Abuse of authority relating to a Federal contract or grant,
Substantial and specific danger to public health or safety, or
Violation of law, rule, or regulation related to a Federal contract (including the competition for or negotiation of a contract) or grant.
|For all disclosures, classified or unclassified, an employee of a contractor or grantee is only protected if the disclosure is made to:
(A) A Member of Congress or a representative of a committee of Congress.
(B) An Inspector General.
(C) The Government Accountability Office.
(D) A Federal employee responsible for contract or grant oversight or management at the relevant agency.
(E) An authorized official of the Department of Justice or other law enforcement agency.
(F) A court or grand jury.
(G) A management official or other employee of the contractor, subcontractor, or grantee who has the responsibility to investigate, discover, or address misconduct.
Disclosing Classified Information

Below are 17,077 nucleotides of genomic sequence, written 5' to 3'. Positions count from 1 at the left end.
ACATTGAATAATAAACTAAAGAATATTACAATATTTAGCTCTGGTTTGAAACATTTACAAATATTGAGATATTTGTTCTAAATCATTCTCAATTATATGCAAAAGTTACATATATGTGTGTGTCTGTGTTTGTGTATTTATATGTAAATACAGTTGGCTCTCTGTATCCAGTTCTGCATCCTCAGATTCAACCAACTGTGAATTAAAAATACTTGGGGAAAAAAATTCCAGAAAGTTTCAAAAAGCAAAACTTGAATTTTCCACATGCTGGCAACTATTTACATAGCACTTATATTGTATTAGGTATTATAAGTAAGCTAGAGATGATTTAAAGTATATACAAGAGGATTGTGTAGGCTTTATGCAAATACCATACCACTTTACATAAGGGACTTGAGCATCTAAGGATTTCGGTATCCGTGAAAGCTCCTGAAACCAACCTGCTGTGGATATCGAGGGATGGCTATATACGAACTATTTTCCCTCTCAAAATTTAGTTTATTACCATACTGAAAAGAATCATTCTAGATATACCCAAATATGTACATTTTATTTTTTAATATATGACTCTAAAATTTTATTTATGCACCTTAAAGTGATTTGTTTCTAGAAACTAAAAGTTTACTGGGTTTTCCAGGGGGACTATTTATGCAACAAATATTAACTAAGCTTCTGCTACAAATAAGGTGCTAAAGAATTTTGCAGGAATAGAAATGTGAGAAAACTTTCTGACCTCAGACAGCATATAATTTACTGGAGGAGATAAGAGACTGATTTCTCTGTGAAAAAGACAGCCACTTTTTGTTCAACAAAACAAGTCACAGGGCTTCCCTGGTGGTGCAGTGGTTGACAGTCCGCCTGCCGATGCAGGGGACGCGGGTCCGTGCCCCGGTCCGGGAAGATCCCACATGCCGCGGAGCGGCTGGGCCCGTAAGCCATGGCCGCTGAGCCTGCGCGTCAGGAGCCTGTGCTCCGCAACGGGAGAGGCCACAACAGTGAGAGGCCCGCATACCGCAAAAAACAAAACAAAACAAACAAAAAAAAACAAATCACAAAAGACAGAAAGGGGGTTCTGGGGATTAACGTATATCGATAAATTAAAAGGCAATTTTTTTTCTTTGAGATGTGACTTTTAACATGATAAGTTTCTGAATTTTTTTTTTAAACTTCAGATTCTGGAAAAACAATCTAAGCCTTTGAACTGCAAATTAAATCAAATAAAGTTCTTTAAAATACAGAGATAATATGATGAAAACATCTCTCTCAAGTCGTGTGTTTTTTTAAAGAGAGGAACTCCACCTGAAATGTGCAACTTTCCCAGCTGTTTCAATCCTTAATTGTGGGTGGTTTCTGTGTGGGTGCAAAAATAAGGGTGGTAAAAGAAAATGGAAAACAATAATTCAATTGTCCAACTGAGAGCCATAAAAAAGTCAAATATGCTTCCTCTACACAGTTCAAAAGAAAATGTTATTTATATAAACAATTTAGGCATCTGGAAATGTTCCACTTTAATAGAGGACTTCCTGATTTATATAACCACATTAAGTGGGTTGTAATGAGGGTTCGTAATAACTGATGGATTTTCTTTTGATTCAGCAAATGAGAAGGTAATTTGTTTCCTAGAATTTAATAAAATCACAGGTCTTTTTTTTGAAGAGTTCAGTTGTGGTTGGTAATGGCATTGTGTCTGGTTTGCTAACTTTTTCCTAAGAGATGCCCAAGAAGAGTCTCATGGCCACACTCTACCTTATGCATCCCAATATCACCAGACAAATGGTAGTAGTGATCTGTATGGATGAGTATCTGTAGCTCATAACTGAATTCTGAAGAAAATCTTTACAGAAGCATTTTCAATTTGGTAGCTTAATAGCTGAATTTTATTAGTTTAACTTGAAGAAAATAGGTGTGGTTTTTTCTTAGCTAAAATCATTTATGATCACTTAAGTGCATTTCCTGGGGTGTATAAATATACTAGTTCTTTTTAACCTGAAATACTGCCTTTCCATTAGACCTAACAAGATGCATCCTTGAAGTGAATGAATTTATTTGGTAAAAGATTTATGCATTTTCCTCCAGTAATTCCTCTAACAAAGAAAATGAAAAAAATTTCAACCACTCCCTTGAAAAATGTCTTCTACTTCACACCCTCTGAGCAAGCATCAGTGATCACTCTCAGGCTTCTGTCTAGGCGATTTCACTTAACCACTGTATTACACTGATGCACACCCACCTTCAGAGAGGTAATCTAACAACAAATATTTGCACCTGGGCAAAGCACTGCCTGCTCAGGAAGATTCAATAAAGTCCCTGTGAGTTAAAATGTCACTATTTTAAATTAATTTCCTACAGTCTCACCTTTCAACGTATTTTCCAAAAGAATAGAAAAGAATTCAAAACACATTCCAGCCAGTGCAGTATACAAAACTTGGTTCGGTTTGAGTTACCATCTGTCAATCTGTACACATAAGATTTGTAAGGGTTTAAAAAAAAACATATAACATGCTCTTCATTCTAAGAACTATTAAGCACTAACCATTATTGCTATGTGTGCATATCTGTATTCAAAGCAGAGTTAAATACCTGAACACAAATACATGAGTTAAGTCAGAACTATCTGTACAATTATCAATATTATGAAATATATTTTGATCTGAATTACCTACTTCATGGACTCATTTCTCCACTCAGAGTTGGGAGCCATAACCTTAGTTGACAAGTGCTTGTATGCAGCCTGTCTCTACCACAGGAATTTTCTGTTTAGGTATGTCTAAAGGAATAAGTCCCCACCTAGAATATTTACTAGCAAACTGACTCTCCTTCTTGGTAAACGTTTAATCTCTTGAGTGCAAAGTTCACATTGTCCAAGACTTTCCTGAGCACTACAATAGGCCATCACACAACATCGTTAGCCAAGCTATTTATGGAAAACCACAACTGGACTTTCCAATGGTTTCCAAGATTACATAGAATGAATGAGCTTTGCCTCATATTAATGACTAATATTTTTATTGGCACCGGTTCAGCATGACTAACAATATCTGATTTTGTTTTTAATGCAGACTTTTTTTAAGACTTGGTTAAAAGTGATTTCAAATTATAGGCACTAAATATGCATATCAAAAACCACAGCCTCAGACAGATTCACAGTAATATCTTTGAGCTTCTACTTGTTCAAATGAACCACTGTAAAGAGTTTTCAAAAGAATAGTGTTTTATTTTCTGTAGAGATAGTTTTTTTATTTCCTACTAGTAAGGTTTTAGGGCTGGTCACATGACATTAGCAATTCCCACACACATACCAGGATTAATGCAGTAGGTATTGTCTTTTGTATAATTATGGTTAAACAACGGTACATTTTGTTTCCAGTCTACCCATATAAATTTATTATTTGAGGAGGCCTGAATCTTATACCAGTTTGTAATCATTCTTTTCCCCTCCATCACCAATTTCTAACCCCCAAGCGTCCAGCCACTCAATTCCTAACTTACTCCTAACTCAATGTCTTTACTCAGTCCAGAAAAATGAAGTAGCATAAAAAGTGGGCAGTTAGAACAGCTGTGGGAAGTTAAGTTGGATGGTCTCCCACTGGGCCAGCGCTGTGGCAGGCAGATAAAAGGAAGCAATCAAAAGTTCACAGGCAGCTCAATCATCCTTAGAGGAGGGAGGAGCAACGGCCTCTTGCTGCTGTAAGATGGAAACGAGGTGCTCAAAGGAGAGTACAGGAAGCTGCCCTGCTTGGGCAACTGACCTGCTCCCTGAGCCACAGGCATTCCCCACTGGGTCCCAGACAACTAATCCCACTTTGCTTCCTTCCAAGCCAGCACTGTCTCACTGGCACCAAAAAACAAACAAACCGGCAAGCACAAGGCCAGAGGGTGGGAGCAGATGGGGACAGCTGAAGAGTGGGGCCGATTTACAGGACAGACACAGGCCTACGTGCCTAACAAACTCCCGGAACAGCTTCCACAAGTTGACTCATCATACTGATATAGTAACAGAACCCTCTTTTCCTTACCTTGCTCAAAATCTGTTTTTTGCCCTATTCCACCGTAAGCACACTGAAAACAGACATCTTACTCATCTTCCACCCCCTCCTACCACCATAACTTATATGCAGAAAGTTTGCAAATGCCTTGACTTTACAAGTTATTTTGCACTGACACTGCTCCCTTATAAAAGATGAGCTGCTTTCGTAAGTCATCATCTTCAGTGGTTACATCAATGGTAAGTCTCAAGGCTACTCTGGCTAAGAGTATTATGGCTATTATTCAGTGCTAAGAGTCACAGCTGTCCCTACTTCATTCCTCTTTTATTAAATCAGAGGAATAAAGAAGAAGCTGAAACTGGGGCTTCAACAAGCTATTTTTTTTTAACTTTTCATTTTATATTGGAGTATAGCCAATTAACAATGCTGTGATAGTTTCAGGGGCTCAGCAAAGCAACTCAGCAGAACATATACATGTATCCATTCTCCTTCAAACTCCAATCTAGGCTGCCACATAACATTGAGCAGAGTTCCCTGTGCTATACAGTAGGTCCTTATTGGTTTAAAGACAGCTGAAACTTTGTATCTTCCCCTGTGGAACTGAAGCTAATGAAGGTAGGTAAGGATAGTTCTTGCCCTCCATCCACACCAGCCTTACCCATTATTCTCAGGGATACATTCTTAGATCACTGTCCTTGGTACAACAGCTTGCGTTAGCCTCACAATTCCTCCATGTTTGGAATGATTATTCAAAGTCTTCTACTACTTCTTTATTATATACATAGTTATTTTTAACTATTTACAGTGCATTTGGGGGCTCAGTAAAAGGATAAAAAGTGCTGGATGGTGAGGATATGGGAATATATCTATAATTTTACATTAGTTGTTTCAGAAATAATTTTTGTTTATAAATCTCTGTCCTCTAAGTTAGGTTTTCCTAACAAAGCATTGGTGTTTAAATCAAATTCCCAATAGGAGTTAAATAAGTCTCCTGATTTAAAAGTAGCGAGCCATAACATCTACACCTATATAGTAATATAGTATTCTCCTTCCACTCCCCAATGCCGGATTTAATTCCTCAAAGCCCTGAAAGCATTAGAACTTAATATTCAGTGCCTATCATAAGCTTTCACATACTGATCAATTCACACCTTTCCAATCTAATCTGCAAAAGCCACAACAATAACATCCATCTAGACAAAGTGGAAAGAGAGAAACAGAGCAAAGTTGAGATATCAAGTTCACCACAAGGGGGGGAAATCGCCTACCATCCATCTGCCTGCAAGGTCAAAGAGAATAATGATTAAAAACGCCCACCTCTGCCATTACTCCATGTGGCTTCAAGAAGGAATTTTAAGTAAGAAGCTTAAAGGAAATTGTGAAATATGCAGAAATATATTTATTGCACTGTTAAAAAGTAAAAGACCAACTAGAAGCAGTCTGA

A disclosure of waste, fraud, or abuse that includes classified information is not a protected disclosure under the whistleblower laws unless the disclosure is made in accordance with the laws and rules that govern the proper handling and transmission of classified information. For example, you are not protected for disclosing classified information to an unauthorized recipient, even if you reasonably believe the information is evidence of waste, fraud, or abuse. You can make a protected disclosure of classified information to the OIG, but the information may not be transmitted using the OIG’s unclassified hotline. For more information on how to properly provide classified information to the OIG, please contact the OIG’s hotline at (800) 869-4499 or the OIG Whistleblower Protection Coordinator.